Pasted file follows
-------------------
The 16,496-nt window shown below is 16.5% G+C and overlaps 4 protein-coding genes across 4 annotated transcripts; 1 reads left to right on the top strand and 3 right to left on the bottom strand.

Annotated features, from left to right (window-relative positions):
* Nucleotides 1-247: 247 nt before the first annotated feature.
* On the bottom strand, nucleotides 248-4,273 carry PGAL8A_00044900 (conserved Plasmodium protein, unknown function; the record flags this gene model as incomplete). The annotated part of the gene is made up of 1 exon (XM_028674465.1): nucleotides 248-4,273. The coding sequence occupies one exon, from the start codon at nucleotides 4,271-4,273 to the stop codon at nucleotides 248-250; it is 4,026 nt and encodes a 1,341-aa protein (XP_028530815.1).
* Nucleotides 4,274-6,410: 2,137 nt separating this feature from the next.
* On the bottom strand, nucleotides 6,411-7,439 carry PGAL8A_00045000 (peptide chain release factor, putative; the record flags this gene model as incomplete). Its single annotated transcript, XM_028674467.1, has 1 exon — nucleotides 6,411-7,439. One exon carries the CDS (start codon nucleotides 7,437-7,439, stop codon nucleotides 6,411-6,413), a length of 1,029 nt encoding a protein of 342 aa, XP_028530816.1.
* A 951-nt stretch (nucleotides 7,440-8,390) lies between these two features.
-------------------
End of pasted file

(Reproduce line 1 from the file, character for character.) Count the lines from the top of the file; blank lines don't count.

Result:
The 16,496-nt window shown below is 16.5% G+C and overlaps 4 protein-coding genes across 4 annotated transcripts; 1 reads left to right on the top strand and 3 right to left on the bottom strand.